As I mentioned in my synopsis, this also raises a very interesting question... what would you do?

This is one of the best British thrillers I have seen, never finding myself bored or detached from the action I wouldn't hesitate to recommend this film.


Friday, 2 September 2011

The Theatre Bizarre - Fright Fest Review #4

Warning.... Graphic Trailer.

This is a horror anthology with six stories all brought to us via a storyteller residing in a mysterious theater.  A young woman obsessed with this theater one night sees the doors slowly open up, chilllingly inviting her to enter inside.  An invitation to which she readily accepts.  Inside it is empty save for some very humanlike puppets and their puppeteer - the storyteller (Udo Kier)  He leads us into the stories of The Theater Bizarre....

The Mother Of Toads (dir by Richard Stanley)
Having been absent from directing since 2006, Richard Stanley (Hardware, Dust Devil) returns to bring us the opening segment.  Following two young travellers in the French countryside, one looking for a relaxing vacation the other, naturally seeking the Necrinomicron.  Or at least this appears to be his only need seeing as the story develops it almost appears to be an obsession.  The motives of the character are unclear.. why he wants it, what does his background have to do with the ancient occult?  Unless he's just a huge evil dead fan.

The reveal of this story is less than scary, almost laughable.  Stanley's touch remains as it was with his earlier work.  I have always felt his direction is laboured and he struggles to bring any humanity to his pieces.  They always seem more about the scenery and cinematography rather than character and story.  He's like the Terence Malik of horror, trying to make it all feel very "arthouse" sometimes at the expense of entertainment.

I Love You (dir by Buddy Giovinazzo)
An engaging look at the dark places an obsessive love can take you.  It is the depiction of a marriage on the brink of collapse, brought about from the controlling nature of the husband (Andre Hennicke).  The wife (Suzan Anbeh) is emotionless as she explains she is leaving, even going to the point of detailing her multiple instances of adultery.  This is well acted seeing the husband slowly fall apart whilst his wife watches on stoney faced.  The sex scene is particularly eye opening to their relationship in which he wants to be gentle inside her whereas she keeps calling for it to be harder.  A total reverse to the emotional treatment of each other.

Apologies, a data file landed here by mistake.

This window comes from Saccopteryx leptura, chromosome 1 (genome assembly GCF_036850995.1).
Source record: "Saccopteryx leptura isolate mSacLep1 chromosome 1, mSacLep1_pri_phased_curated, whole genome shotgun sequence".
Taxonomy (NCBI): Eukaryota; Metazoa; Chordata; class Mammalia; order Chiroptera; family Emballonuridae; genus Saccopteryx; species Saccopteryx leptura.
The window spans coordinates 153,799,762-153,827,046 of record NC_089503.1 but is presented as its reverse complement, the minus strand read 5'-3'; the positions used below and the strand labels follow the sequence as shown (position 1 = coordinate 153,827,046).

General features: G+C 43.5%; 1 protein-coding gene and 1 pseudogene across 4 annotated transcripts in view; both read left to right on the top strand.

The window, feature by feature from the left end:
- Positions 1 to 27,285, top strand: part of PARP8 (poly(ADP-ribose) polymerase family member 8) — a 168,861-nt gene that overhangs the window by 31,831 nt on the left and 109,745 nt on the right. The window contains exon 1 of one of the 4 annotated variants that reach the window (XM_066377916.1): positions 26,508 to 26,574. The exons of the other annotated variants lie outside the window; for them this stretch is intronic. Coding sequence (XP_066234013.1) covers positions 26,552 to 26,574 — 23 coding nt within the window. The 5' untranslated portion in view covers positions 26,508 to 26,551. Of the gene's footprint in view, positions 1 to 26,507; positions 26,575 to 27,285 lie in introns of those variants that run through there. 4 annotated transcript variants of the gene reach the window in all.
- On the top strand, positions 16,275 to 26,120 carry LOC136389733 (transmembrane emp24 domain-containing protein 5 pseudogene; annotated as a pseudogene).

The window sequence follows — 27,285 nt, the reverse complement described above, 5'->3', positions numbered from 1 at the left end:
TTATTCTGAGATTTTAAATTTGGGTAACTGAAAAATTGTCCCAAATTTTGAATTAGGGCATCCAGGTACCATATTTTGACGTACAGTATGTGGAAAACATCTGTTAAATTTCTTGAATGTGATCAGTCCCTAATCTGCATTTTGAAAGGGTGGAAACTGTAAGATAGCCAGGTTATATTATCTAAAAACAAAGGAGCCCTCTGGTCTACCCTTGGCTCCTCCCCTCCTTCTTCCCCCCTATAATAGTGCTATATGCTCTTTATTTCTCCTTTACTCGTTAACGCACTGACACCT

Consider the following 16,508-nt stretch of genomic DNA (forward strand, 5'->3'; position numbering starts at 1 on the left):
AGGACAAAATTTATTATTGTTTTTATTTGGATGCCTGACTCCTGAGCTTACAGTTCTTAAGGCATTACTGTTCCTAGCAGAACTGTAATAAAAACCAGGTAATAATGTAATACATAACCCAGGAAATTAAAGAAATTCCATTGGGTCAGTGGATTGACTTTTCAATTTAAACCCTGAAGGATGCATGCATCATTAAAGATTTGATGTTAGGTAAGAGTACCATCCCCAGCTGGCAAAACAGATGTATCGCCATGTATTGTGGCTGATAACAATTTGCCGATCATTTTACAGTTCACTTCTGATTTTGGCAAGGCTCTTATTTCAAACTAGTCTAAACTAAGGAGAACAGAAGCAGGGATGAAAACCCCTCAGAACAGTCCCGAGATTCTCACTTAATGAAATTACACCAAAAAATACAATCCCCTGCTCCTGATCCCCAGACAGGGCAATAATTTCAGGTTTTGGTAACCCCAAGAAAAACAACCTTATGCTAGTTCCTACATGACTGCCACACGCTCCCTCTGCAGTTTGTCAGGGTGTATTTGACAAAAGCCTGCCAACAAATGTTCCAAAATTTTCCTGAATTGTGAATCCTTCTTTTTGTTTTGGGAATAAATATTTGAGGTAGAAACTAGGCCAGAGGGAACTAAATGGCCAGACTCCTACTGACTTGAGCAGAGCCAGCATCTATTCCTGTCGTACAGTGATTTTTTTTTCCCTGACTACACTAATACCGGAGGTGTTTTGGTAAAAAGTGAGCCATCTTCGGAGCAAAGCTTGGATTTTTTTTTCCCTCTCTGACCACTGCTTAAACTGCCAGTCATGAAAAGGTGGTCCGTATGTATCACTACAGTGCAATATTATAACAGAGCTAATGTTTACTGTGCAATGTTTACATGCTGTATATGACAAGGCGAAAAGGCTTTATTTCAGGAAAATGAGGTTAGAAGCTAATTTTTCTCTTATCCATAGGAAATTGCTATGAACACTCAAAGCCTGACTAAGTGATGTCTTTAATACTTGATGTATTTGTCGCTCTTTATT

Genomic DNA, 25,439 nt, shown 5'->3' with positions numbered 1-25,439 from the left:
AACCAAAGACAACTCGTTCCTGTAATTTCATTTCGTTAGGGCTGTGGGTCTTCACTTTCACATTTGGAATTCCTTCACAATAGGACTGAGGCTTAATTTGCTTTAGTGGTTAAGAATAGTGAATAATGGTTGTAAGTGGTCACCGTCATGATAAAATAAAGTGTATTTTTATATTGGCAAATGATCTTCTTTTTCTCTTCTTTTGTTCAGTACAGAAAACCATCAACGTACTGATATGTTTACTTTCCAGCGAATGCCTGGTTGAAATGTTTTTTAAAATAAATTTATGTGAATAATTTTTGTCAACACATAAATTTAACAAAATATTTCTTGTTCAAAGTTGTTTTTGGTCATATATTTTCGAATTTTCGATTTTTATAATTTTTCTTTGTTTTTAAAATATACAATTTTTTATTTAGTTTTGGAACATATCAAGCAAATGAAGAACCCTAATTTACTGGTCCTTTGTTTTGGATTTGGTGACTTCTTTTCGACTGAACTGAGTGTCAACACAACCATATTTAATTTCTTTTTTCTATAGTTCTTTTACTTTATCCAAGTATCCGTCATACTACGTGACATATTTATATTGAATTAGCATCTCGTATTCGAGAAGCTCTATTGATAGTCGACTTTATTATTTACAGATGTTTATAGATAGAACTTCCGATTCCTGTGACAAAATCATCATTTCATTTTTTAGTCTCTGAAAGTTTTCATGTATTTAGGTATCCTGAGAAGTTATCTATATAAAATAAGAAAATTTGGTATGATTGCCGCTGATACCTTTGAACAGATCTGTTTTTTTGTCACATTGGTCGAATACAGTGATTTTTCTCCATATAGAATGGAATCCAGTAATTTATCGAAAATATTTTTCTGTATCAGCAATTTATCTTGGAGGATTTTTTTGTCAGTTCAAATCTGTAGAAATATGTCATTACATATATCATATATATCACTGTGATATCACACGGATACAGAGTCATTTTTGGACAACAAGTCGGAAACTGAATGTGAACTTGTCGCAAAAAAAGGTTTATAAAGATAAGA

The story is told in a non linear fashion which didn't really serve to add much and the outcome was of particular surprise.  However the characters are well fleshed out for a short and provided us with an insight into these two incompatible people and the slow collapse of a man's fragile mind when he realises that he has lost his love but still unable to comprehend why.

Wet Dreams (dir Tom Savini)
The man behind some of the greatest make up effects ever put onto screen and the mentor of Greg Nicotero (who arguably is now the better of the two) brings us a twisted tale of revenge.  With Savini's love for the genre you know this was going to be nothing less than gruesome and on that count it didn't disappoint. 

An abused and cheated on wife (Debbie Rochon) seeks to take revenge on her despicable husband, Donnie, (James Gill) in the most horrific way possible.  Told through the dreams of the main protagonist (although on reflection he may not have been - a clever change in direction of who is delivering the story to us) Donnie, seemingly stuck on the idea his wife is cutting off his penis and feeding it to him, you are never sure if what you're watching is real or part of his sub conscious.  The segment certainly spends more time on the visual disgust rather than the human side.  But it's not trying to be high brow and Tom Savini is well aware of this. And the final reveal is all a bit familiar and by saying what film it is reminiscent of would only serve as a spoiler.   Whilst certainly better than the opening piece, the extremes to which the wife goes to exact her revenge seem a little over the top and only makes you wonder who was the more evil of the two.

The Accident (dir by Douglas Buck)
A short tale told told via the use of questions being put to a mother form her daughter about death after witnessing an accident.  The dialogue is used as a narrative over flashbacks to the titular accident with a haunting score by Pierre Marchand creating the feel of the piece.  Beautifully shot and s superb turn from the young girl.  The best of the segments.

Vision Stains (dir by Karim Hussain)

An unusual tale about how the eye's memory is stored within its aqueous humor (the clear fluid in the front part of the eye) and the attempts of one woman to reveal things about humanity by stealing this and implanting it into her own eye allowing her to see what the owner of the fluid saw.  No detail as to who this person was and how she came to be addicted to this activity and how seeing someone's memories gives the insight she needs.  The victims were generally junkies or people that wouldn't be missed as she has to kill them first as it's at this point the fluid stores the memories.  How she discovered this is anyone's guess.  The premise is intriguing but I felt the central character was far too motivated in her own needs over the preciousness of human life and without her journey to getting there it was hard to believe.